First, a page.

Effects Of Technology In A Utopian Society

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Register to read the introduction… Conversely, our society today is one of “wants.” Elementary school-age children want cell phones, IPods, and expensive computer games. Adults want to keep up appearances with expensive cars that can be started from inside your home and secured in garages with magical doors that open with the touch of a button. Unlike Forster’s world, we as individuals have to earn a living to obtain these “wants.” All of these points illustrate how the development of technology is moving us towards a society with utopian elements. Although the inhabitants in Forster’s world are content with their quality of living in their world as it exists, a high level of isolation and lack of social interaction exists. No one ever left their rooms. There were no public gatherings, and touching of one another was forbidden. All of this contributes to the lack of having to think, making things easier, and in time, lowering the level of one’s intelligence. This is all thanks to the Machine. Forster’s protagonist Kuno yearns for a higher level of humanity and interaction amongst the inhabitants of Forster’s world. He attempts to explain to his mother that the Machine is not the end all. He asserts his point when saying “It has robbed us of the sense of space and of the sense of touch, it has blurred every human relation and narrowed down love to a carnal act. It has paralysed our bodies and our wills, and now it compels us to worship it (p.15).” …show more content…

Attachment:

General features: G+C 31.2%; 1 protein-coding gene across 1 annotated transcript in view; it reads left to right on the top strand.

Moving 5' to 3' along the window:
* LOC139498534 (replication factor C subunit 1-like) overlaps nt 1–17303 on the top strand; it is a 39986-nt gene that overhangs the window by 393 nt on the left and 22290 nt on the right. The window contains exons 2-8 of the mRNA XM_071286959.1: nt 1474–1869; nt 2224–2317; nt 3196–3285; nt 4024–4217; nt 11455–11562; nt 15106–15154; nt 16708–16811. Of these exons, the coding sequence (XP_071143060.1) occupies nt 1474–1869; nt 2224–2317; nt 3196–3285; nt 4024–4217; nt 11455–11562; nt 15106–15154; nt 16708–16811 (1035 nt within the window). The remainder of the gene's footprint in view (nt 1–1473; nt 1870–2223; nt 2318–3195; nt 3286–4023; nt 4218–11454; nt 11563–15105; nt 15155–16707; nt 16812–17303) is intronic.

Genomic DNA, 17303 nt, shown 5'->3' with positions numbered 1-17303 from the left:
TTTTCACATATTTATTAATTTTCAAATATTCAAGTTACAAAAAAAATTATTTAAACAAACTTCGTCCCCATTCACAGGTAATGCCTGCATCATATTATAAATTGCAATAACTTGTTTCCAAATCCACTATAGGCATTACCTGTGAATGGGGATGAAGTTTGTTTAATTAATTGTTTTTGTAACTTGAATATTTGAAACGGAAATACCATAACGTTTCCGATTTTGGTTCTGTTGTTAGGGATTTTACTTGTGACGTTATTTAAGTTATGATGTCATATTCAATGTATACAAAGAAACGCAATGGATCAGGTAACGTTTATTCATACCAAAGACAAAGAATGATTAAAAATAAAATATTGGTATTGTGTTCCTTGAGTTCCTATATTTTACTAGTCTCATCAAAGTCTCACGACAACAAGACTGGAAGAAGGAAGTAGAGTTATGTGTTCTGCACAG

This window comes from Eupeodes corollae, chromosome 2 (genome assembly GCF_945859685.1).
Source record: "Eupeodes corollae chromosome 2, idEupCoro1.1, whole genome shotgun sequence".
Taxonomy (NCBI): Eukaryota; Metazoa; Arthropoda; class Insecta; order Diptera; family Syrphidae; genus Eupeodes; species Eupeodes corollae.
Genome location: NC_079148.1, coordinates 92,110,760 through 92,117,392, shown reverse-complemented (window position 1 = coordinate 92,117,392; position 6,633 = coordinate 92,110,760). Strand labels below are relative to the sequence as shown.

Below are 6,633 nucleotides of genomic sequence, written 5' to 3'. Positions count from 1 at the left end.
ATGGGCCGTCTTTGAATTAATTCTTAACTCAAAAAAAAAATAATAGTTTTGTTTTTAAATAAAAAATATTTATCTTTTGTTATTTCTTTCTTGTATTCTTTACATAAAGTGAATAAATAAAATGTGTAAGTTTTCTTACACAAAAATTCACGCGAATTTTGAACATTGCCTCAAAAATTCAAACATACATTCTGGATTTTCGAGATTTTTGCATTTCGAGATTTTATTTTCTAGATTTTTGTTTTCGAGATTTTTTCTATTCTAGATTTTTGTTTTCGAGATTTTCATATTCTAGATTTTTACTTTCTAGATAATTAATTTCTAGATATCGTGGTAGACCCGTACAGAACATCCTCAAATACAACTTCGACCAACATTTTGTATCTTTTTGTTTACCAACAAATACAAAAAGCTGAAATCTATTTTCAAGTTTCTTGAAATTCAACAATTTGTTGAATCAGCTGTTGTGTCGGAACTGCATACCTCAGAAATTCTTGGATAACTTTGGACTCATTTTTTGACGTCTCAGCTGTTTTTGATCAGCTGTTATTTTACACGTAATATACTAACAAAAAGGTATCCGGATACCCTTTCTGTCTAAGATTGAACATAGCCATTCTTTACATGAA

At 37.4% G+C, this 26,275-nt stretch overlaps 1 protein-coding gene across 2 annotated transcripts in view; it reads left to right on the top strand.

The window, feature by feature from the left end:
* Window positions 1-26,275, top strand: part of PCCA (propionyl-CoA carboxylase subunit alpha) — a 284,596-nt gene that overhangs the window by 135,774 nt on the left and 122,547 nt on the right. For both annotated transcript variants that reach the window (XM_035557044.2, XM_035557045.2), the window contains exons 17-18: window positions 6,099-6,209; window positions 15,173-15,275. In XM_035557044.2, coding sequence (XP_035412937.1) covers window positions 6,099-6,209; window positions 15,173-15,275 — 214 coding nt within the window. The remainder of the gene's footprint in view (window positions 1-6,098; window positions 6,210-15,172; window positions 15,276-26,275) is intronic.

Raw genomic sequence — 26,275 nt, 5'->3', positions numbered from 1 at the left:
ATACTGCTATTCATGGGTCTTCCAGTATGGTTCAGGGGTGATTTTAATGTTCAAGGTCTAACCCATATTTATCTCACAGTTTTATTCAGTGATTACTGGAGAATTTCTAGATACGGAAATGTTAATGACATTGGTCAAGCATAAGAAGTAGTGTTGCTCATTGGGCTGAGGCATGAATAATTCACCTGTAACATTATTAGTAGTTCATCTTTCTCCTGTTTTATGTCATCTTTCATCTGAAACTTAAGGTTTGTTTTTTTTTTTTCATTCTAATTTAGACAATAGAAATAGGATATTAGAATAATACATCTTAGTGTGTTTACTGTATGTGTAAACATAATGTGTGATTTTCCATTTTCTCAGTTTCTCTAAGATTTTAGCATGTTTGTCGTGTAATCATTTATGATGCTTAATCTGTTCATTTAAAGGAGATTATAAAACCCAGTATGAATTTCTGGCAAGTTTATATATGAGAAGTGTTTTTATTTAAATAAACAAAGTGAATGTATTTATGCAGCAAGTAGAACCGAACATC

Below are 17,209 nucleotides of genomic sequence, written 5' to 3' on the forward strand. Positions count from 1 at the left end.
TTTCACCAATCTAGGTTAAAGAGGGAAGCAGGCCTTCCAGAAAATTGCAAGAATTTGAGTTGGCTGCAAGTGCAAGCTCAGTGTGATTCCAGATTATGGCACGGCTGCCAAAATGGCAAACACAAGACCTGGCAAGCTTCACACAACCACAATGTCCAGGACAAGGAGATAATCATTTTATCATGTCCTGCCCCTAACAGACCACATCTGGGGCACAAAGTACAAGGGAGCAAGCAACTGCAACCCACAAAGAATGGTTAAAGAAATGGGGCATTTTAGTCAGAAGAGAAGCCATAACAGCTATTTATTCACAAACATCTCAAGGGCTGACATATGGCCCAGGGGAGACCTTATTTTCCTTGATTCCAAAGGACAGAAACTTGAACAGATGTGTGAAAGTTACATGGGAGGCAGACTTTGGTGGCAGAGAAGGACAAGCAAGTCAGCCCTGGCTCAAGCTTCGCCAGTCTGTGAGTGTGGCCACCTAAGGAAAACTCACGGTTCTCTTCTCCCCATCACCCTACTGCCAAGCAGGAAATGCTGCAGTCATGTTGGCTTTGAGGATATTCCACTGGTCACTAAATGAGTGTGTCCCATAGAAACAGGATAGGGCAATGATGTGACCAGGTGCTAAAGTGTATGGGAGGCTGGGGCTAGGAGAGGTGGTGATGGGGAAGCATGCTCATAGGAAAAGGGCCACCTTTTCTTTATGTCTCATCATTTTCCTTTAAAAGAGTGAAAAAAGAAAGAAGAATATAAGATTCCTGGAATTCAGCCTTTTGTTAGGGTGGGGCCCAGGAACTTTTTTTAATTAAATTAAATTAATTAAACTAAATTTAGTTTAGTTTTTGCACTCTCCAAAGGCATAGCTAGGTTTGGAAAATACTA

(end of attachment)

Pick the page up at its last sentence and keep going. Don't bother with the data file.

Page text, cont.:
The television has turned into a technological baby sitter. Parents simply place their children in front of the TV while they perform other household tasks or even step out of the home. A family no longer gathers at the dining room table for dinner. Instead, dinners are eaten in front of the TV. It is evident that without making a conscious effort to balance technology and its effects on social interaction, there will indeed be a “dumbing down” of society. It is not uncommon for utopias to become dystopic. As seen in “The Machine Stops,” as the Machine gains strength, inhabitants become more subservient and Vashti and Kuno’s seemingly utopian world quickly crumbles. Forster illustrates that the Machine has progressed to the point where humanity is being sacrificed/destroyed when he writes, “But Humanity, in its desire for comfort, had over-reached itself. Quietly and complacently, it was sinking into decadence, and progress had come to mean the progress of the Machine (p.20).” Forster shows us that in an effort to maintain a utopian society by providing numerous conveniences to its inhabitants, the level of humanity is compromised. This is clearly a case of too much of a good thing is not necessarily good. It is here that the message of Forster’s story becomes quite clear. It is simply not possible to have technological advances without carefully monitoring and balancing so that humanity and social interaction are not compromised.

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